Some Practice Ideas

A few thoughts after some days of intensive practice. My focus has been awareness of tension, since I have a few sore points on my hands due to an old injury. One concept from yoga has helped me. According to what I have learned, the arm structure is considered an open system, whereas the legs are a closed system due to the fact that they end with the feet on the ground (at least when standing). In flute playing, the arms are also sort of closed system; they end with the fingers on the flute. But I like to imagine that in spite of that, they are open systems. Just that feeling that they could continue to extend if they wanted. Same with the legs while performing, even though they are grounded, I like the idea of them being an entire structure that could extend if needed.

It is very important for me to think of extension not only as motion away, but with a twist. Pretend you have a knob that’s straight in front of you and just beyond your reach. Bring your right arm out to reach for the knob. Bring your shoulder blade from the back with you while reaching out, but make sure the shoulders are not raised. Rotate the entire arm outwards (as if you want to turn the knob to the right with your whole arm).  Then, leaving your upper arm (the part nearest the shoulder above the elbow) as is, rotate only the lower arm and your palms in (as if turning that knob back to the left). Then bring the arm into playing position (let the shoulder blade come back with the arm). When I do this, I have a better feeling of security and freedom. Repeat with the left arm, first turning the knob to the left with the entire arm, then back to the right with only the lower arm.

The other thing I have to tell myself is not to get tense about tension. If at the end of a phrase I notice my leg is stiff, so what? Just unstiffen it and get on with it. The point is, I noticed it. I have to remind myself this is a process. If there is time, repeat the passage with better awareness, to find out which action made me try to support with my leg. And then hopefully laugh at my ridiculous notion that a locked knee can help with my high note. Better than beating yourself up.

And Mula bandha really helps! (It is NOT the squeezing of those other cheeks that some refer to.) Awareness of the pelvic floor is a positive way to exercise awareness, to get away from being too vigilant about the negative or unproductive things. I once had a male flutist tell me “but I don’t have a pelvic floor” and I was gullible enough for a microsecond to actually look down to see if his insides had spilled out onto the ground from between his legs. Guys, you do have pelvic floors. It is part of the blueprint for human anatomy.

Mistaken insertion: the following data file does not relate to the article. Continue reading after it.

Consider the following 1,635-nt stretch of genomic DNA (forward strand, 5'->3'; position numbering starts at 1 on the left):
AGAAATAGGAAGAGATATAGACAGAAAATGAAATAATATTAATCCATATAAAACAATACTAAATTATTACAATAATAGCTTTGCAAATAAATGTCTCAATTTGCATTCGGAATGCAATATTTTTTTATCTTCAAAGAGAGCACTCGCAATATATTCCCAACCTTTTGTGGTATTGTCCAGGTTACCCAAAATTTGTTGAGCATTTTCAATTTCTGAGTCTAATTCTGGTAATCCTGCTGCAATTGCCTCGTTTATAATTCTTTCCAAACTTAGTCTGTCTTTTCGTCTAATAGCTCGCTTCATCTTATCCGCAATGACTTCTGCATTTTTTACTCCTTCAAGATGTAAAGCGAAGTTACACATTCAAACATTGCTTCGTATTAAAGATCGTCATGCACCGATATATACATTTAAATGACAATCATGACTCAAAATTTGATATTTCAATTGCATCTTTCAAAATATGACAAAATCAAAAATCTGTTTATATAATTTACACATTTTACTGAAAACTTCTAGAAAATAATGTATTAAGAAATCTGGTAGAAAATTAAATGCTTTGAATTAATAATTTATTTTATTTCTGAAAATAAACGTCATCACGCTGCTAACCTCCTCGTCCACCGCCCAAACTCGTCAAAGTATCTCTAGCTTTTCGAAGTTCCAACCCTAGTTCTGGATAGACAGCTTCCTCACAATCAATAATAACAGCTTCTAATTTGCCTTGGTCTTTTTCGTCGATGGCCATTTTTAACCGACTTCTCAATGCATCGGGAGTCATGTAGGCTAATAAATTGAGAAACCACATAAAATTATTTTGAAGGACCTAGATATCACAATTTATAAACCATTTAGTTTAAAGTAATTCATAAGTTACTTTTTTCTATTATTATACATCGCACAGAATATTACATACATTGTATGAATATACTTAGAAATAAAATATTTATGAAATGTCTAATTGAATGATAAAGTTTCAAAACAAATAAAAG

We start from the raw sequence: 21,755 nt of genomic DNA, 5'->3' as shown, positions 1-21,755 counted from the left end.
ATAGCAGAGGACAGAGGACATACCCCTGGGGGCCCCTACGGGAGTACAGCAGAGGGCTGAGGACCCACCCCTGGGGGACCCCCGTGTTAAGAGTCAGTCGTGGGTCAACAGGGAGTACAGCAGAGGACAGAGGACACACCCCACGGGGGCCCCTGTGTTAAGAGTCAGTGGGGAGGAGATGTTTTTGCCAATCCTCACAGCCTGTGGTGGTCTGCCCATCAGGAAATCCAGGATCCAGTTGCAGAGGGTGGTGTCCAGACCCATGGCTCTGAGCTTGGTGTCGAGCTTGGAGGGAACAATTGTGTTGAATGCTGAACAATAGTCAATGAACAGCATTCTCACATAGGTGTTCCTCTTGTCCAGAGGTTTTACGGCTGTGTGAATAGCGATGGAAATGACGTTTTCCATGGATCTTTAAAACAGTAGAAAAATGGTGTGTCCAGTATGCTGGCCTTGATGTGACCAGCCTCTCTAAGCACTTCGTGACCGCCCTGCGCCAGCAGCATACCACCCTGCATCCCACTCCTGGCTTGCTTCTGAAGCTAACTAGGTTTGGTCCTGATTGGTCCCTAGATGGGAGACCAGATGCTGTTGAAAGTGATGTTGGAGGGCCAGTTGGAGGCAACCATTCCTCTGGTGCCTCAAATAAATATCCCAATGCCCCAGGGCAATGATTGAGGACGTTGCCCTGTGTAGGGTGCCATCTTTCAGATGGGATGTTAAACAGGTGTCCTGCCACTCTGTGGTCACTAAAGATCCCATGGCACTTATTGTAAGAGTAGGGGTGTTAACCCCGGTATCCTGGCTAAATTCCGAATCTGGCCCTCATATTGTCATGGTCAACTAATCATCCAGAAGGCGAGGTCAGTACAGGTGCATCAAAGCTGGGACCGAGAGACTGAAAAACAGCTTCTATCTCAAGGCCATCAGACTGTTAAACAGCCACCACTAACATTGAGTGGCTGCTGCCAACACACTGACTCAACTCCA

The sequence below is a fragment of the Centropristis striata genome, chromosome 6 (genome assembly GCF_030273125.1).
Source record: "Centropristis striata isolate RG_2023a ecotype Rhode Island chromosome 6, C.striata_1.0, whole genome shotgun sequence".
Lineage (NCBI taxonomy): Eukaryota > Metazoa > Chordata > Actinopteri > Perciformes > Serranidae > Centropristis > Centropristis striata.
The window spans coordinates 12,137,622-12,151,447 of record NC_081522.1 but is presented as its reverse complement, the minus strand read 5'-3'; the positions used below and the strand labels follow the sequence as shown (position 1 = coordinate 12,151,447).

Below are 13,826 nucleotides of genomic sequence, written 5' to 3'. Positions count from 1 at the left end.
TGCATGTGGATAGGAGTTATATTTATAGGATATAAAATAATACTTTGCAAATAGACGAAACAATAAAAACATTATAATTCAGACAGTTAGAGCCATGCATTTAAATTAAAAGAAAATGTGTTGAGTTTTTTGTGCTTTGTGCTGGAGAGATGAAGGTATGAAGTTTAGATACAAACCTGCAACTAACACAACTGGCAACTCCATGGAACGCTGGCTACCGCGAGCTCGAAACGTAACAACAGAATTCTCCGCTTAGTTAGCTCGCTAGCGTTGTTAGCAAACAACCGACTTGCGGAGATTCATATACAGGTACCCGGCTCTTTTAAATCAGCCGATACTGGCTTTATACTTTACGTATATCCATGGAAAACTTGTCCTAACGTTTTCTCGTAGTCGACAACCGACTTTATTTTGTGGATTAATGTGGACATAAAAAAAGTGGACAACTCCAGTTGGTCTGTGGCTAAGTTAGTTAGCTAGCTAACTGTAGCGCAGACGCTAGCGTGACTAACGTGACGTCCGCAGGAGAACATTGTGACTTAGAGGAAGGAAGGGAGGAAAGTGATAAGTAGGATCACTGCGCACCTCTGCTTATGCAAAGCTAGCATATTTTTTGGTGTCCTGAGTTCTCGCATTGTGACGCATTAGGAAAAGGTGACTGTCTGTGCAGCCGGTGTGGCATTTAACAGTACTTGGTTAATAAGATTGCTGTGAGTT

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Getting Back in the Saddle

I noticed a strange thing about getting back in shape after the last winter break. I was frustrated and, to be honest, a little frightened at how long it took to retrieve my “norm”, and wondered if it was a dire sign of things to come. I decided to blog about it, not only because most of us have a winter break before us, but to find out if I am the only person to have come up with the solution that I did.

My problem was sound, so I worked on all the “sound” things I was taught. Sonority, harmonics, melodies, whatever I could think of. Even articulation exercises, as sometimes if I to some forward tonguing, my lips are really encouraged to focus and relax. But that didn’t really help. Nothing seemed to really get the fuzz out. However, after a week or so (yes, it was that long!) I decided to ignore my sound and at least not let my fingers lose their condition as well. So I worked slowly on 2nd and 3rd octave chromatic exercises (from P. Edmund Davies’ book) and strangely enough, focusing on really coordinating my fingers somehow got my mouth to do what it had to do to get a good sound, and ping! I could play with my normal sound again.

Today*, due to delayed travels and chaos, I picked up the flute for the first time in a few days. Same yuckiness, but I remembered last year’s trick and it worked again. Was it my imagination, or could I actually feel the neural network involved in coordinating complex fingering activity actually communicating with and instructing my breathing apparatus and embouchure network on how to make an optimal sound. That is really what it felt like. Is there some neurological explanation for this, or is it psychological?

*Actually today is Christmas day for many, but here in Russia, it is just another Monday.

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